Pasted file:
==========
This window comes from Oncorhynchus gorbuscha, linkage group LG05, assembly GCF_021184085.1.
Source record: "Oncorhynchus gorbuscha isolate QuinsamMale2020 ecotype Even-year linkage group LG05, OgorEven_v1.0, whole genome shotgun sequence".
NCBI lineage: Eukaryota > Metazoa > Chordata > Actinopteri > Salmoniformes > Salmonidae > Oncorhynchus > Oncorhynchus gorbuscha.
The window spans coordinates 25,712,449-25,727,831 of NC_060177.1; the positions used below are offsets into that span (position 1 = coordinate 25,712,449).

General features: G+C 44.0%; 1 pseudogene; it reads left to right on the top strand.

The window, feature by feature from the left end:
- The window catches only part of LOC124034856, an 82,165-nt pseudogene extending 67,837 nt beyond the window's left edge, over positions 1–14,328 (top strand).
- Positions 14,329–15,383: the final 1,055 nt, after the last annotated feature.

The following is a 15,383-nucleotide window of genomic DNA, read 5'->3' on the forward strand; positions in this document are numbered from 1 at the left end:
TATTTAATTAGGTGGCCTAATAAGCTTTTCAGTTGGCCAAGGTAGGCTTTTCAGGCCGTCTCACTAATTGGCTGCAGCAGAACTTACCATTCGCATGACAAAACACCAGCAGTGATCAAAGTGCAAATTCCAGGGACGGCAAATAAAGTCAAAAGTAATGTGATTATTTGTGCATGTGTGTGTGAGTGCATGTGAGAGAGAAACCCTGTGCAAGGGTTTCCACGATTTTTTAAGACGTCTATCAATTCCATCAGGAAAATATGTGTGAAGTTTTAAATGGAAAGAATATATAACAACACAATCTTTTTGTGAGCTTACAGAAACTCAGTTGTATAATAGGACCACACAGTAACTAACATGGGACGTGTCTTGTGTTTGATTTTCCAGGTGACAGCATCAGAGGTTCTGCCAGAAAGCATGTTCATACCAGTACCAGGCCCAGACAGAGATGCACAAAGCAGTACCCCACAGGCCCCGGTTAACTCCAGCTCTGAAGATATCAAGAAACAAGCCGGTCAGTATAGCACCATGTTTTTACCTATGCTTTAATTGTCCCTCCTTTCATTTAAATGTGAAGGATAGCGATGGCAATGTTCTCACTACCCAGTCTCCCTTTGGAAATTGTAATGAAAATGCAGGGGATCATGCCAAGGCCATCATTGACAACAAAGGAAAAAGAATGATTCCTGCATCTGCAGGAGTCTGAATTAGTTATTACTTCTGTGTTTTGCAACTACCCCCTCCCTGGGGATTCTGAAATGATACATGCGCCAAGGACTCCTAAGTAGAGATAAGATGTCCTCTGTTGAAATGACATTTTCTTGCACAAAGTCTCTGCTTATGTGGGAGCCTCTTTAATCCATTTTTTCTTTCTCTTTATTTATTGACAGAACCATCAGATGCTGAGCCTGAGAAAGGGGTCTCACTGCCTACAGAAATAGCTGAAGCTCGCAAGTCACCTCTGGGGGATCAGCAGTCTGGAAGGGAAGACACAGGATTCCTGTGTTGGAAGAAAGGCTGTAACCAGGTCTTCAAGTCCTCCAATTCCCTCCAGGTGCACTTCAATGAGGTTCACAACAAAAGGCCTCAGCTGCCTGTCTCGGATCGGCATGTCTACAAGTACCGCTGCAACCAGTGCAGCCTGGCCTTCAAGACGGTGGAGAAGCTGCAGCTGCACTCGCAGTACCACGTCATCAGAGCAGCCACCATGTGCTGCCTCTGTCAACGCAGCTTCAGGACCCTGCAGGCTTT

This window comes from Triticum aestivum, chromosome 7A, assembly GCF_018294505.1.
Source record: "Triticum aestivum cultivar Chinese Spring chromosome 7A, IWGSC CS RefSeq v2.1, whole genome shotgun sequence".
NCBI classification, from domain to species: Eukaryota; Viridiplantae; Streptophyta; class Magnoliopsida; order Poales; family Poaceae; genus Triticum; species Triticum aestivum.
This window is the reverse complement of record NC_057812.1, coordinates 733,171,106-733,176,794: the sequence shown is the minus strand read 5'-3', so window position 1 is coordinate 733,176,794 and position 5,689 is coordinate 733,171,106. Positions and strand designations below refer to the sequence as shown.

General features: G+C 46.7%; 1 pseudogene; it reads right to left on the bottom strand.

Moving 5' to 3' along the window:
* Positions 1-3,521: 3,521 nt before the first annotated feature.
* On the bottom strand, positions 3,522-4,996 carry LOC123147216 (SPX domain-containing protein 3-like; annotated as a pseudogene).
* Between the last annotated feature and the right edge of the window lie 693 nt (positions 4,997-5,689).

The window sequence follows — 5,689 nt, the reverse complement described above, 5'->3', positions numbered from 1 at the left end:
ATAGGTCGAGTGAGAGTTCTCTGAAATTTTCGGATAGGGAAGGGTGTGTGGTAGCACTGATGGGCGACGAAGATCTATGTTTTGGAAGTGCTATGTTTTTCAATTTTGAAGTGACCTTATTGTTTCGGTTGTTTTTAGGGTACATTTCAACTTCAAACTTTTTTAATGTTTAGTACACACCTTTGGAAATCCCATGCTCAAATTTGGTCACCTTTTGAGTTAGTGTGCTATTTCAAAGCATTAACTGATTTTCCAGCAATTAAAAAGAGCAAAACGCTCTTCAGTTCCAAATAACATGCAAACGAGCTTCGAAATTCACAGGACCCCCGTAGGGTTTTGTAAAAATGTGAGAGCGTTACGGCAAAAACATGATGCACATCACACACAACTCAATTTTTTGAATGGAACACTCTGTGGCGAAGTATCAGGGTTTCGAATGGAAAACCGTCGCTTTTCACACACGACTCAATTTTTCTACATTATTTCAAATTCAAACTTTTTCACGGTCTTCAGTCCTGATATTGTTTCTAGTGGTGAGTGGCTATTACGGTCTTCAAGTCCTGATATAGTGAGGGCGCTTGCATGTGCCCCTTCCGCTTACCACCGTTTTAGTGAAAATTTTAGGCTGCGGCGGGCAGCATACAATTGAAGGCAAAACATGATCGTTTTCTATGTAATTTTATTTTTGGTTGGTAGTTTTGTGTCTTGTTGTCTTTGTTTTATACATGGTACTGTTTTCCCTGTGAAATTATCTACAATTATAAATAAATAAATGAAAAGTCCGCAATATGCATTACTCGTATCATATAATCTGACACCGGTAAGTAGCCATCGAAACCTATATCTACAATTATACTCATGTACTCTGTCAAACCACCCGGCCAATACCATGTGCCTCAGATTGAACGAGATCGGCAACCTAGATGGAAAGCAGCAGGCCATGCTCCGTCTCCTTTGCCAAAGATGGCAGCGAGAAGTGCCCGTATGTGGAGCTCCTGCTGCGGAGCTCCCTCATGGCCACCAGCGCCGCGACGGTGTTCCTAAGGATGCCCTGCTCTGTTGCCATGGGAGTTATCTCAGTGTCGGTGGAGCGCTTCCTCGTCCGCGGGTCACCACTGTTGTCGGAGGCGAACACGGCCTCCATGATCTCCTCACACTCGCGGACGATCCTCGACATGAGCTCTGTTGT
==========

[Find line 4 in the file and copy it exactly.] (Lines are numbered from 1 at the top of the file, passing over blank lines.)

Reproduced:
The window spans coordinates 25,712,449-25,727,831 of NC_060177.1; the positions used below are offsets into that span (position 1 = coordinate 25,712,449).